City College of New York

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city-college-campusThe City College of New York began as the Free Academy of the City of New York in 1847. It was established by Townsend Harris, a wealthy businessman and the president of the Board of Education, and was dedicated to the education of immigrants and the poor, based on their academic merit. The college was one of the country’s greatest experiments and still stands as a symbol of democratic achievement. Even when it first opened, it showed a tolerance for diversity compared to other New York City universities.

It was renamed the College of the City of New York in 1866 and, in 1867, became the first university in the country to establish a student government. In an effort to meet the needs of a large number of Jewish enrollments, President John H. Finley abolished the requirement that all students attend chapel, giving it a more secular orientation. The college moved to what was then called Manhattanville, but is now the heart of Harlem, in 1907.

Women were admitted to the graduate programs only in 1930 and to other programs in 1951. During the era when only Protestant students were permitted to attend some institutions of higher learning, City College accepted students of all faiths. The college was known as a working-class college, but its ability to produce outstanding graduates earned it nicknames such as “Harvard of the Proletariat” and “Harvard-on-the-Hudson.” No other college in the country has produced more Nobel Prize winning graduates. Many of those graduates were like those who attend City College today, children of the working class or immigrants who were the first in their families to attend college. Today, there are over 12,600 undergraduate and 2,800 graduate students who attend City College.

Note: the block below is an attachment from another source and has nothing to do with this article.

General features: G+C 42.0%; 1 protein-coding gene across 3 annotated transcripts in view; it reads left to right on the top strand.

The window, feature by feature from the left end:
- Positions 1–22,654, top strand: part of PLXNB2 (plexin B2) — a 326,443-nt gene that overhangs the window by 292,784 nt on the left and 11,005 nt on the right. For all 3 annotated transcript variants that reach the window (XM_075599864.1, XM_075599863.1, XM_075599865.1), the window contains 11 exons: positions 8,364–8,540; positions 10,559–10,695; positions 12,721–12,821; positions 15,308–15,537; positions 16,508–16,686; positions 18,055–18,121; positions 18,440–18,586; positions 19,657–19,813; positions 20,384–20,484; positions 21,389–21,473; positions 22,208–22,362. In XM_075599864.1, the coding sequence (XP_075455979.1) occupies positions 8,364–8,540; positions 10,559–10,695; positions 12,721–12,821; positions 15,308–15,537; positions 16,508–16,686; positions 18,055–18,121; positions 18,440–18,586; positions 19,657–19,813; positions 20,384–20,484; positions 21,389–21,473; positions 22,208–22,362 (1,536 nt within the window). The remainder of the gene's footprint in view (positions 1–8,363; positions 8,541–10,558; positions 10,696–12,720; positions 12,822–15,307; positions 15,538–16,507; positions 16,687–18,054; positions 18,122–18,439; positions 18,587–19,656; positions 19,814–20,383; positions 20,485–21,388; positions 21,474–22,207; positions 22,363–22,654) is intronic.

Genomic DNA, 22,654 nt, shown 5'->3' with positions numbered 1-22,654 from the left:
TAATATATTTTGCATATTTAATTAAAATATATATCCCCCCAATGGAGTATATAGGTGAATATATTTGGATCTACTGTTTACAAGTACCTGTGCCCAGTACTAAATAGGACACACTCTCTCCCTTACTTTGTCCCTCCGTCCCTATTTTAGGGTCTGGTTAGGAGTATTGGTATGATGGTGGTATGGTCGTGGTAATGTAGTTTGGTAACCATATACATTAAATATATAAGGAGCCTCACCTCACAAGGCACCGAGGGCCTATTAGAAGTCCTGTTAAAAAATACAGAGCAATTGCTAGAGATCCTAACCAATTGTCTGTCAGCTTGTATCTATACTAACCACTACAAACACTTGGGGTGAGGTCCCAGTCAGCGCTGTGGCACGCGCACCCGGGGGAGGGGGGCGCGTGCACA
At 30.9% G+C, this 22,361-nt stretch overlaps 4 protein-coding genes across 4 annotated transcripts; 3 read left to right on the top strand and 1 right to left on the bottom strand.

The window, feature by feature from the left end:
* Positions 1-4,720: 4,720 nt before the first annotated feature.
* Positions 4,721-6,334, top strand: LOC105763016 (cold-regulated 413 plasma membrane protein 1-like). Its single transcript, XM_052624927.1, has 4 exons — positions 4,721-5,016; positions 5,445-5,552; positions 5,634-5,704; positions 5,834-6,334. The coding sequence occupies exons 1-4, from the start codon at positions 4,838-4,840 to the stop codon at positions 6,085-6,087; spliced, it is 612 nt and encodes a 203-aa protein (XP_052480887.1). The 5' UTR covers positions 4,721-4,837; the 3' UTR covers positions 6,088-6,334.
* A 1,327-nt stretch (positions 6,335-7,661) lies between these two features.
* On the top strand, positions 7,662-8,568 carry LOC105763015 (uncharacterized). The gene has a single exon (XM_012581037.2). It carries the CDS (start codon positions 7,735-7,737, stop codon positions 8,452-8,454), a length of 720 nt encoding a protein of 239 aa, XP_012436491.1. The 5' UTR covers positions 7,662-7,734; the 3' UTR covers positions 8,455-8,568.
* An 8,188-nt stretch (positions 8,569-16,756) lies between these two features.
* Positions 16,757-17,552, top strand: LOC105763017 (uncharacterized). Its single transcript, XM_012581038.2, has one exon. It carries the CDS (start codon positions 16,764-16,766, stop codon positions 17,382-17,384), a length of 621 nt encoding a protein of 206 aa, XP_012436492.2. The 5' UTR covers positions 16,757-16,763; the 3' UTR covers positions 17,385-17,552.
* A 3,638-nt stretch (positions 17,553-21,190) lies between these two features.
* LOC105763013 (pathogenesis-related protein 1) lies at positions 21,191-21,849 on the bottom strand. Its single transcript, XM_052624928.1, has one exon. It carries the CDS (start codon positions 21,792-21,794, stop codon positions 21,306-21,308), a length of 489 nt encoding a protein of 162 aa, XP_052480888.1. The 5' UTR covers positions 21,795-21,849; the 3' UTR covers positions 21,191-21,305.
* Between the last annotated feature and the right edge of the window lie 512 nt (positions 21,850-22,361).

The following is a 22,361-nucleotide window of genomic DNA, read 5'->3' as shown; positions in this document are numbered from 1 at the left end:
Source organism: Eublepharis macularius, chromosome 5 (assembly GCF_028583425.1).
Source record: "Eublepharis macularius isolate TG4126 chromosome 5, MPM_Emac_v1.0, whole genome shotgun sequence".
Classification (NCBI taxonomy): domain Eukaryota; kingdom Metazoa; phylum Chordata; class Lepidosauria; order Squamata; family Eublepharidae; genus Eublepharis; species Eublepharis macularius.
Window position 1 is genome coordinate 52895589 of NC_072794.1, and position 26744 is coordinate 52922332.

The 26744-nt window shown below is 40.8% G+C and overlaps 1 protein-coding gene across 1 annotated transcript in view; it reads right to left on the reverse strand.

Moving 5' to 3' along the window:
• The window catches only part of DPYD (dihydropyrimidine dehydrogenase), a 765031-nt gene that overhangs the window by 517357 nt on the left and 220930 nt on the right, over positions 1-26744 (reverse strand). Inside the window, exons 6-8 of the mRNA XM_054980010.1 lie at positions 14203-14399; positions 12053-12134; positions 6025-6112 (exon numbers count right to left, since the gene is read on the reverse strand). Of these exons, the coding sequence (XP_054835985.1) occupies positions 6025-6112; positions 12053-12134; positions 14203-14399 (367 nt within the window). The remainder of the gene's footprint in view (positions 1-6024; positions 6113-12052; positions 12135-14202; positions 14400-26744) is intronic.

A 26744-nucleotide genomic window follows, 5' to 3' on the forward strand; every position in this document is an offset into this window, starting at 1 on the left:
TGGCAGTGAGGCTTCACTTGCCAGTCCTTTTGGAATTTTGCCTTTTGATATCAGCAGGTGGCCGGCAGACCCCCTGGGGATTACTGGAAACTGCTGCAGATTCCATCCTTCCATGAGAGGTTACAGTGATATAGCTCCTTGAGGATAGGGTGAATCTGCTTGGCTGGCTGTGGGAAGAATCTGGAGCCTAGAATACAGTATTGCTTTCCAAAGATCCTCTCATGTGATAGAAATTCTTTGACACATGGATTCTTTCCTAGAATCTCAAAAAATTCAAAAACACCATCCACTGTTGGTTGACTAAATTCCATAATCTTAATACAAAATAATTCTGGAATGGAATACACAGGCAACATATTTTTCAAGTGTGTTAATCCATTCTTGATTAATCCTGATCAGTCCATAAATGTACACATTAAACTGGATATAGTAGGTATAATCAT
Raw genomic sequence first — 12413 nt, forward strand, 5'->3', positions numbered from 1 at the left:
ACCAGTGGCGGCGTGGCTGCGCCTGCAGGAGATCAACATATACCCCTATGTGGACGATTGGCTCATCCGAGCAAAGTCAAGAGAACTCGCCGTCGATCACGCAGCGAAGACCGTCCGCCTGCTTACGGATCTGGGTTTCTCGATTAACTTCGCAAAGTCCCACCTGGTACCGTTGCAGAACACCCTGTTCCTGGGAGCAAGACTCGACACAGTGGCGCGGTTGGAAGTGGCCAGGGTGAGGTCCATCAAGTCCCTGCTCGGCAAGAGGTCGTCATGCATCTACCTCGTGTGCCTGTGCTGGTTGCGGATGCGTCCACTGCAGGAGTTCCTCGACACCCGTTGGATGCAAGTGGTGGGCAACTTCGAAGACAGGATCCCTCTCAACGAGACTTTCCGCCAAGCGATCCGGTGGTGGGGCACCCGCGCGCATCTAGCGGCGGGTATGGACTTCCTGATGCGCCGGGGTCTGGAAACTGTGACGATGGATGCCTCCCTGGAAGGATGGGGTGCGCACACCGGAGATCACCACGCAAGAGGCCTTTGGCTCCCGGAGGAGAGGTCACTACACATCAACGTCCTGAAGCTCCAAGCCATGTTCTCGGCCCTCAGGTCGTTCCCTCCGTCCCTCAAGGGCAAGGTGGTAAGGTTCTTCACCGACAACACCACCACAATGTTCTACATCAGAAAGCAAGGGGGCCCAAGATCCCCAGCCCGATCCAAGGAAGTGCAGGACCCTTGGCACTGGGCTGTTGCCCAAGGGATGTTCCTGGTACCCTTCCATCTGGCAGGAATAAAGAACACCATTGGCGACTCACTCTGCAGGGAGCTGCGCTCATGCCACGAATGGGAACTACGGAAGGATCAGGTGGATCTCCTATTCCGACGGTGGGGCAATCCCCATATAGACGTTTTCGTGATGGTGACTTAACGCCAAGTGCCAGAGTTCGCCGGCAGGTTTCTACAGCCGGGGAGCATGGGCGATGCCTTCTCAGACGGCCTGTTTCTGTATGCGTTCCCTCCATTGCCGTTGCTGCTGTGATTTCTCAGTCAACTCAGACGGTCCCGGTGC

City College of New York Accreditation Details

The City College of New York is accredited by the Middle States Commission on Higher Education. The School of Education is accredited by the National Council for Teacher Accreditation, while the Grove School of Engineering is accredited by the Accreditation Board for Engineering. The National Architectural Accrediting Board accredits the Bernard and Anne Spitzer School of Architecture.

City College of New York Application Requirements

Undergraduate students who wish to attend the City College of New York must submit official transcripts, SAT or ACT scores and an application fee with their application. Students who have a GED must submit GED test scores. Additionally, students applying to the Grove School of Engineering, Bernard and Anne Spritzer School of Architecture, or the Sophie Davis School of Biomedical Education must submit additional application materials as required by the programs. Students transferring from another college or university must submit official transcripts from every college and university attended, as well as high school transcripts. Application requirements for graduate studies differ between the programs, so students should discuss their background with an admissions counselor before applying.

City College of New York Tuition and Financial Aid

Undergraduate tuition for Fall 2015 is $3,165 per semester for resident students or $560 per credit hour for non-resident. Graduate tuition ranges from $5,065 to $6,865 for resident students or between $780 to $985 per credit hour for non-resident students depending on the master’s level program chosen. Doctorate tuition is $4,530 per semester for resident students and $875 per credit for non-resident students.